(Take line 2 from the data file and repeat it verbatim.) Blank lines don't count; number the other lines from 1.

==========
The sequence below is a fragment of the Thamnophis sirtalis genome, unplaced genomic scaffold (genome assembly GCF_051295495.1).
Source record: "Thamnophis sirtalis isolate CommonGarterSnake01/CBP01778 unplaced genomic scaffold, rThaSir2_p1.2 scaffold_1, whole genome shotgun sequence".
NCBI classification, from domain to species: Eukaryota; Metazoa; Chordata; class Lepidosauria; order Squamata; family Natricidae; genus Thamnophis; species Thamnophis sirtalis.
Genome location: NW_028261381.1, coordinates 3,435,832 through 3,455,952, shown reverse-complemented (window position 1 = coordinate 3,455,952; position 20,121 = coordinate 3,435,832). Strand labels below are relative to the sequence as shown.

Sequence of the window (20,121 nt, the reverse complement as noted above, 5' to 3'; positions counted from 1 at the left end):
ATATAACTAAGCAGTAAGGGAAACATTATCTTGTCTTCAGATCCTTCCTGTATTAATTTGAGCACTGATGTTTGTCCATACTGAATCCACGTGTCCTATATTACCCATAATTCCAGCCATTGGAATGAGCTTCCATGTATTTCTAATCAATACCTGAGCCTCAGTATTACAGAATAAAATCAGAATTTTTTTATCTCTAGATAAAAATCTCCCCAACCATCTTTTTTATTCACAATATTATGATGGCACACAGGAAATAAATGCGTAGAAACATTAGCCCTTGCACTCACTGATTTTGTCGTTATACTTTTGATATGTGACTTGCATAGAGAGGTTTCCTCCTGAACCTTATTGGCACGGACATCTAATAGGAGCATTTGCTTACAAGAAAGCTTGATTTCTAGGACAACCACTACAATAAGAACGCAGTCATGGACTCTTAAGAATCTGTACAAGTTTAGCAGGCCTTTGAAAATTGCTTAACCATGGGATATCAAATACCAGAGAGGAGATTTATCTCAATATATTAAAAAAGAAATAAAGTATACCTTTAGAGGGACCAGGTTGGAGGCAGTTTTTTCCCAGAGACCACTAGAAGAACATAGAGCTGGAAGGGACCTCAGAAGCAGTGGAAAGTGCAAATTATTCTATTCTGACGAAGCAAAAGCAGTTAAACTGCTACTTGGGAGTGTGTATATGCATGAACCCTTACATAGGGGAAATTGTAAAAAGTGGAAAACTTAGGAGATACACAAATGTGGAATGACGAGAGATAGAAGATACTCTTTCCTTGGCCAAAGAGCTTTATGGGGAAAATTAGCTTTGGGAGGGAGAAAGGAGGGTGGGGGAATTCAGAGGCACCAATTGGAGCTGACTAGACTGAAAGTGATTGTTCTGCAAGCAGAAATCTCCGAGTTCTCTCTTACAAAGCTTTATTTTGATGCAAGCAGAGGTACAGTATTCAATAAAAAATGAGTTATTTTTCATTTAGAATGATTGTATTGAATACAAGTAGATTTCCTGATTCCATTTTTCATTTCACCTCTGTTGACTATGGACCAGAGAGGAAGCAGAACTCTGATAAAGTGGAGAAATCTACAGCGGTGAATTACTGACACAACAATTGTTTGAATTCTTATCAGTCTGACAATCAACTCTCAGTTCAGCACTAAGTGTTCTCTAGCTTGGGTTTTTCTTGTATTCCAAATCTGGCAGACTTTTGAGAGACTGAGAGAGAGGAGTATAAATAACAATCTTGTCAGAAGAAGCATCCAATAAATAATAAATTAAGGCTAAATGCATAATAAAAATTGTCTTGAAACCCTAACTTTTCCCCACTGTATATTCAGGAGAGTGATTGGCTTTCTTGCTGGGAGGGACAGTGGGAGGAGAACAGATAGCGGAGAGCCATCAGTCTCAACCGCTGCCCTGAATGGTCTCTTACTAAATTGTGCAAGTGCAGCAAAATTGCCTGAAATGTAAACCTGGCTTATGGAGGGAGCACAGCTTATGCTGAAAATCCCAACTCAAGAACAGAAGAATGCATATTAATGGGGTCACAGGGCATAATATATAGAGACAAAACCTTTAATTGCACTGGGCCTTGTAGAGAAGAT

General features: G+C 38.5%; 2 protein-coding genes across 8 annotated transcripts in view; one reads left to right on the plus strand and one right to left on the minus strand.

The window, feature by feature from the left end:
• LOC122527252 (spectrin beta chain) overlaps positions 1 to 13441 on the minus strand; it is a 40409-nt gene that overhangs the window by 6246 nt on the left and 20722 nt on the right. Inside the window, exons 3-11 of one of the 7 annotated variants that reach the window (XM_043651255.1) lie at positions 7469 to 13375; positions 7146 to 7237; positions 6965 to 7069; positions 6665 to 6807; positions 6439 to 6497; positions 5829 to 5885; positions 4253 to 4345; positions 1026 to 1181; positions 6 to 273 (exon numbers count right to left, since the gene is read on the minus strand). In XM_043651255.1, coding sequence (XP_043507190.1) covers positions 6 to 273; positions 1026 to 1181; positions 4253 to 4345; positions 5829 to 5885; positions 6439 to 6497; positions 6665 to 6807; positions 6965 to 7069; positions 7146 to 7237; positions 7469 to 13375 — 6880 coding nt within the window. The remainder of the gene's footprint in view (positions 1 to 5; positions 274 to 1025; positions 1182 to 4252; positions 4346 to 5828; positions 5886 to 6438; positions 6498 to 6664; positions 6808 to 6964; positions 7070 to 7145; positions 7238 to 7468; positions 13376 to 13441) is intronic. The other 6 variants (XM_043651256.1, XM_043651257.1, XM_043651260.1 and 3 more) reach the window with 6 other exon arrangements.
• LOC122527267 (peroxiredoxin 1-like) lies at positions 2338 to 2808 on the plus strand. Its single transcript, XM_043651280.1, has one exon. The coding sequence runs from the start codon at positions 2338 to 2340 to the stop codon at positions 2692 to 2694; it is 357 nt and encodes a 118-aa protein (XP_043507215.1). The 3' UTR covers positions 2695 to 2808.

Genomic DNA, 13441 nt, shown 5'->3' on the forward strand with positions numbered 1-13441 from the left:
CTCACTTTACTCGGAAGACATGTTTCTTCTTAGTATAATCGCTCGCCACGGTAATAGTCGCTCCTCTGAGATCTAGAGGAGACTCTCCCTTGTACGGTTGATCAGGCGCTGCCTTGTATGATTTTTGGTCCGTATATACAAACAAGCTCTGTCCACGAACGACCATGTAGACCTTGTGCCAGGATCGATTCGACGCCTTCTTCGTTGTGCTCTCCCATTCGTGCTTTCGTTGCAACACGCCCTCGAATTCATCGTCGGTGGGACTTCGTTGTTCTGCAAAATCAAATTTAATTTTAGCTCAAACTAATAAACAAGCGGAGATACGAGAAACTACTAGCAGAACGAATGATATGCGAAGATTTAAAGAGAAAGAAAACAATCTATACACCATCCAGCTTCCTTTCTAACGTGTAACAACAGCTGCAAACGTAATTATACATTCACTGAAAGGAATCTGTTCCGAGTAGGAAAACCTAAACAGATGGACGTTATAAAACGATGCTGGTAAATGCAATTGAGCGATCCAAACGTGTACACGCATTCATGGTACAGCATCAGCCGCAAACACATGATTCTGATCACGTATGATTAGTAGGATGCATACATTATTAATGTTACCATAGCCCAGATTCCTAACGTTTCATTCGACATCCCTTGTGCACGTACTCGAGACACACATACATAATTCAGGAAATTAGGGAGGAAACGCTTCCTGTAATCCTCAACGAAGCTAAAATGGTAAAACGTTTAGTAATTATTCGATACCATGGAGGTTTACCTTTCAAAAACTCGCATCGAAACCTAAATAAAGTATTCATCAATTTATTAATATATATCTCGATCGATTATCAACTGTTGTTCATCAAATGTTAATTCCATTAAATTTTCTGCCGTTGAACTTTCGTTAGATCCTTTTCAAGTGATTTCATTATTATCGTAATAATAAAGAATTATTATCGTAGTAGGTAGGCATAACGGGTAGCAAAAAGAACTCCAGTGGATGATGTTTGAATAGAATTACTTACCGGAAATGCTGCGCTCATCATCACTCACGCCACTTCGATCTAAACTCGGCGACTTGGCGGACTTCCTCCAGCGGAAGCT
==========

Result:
Source record: "Thamnophis sirtalis isolate CommonGarterSnake01/CBP01778 unplaced genomic scaffold, rThaSir2_p1.2 scaffold_1, whole genome shotgun sequence".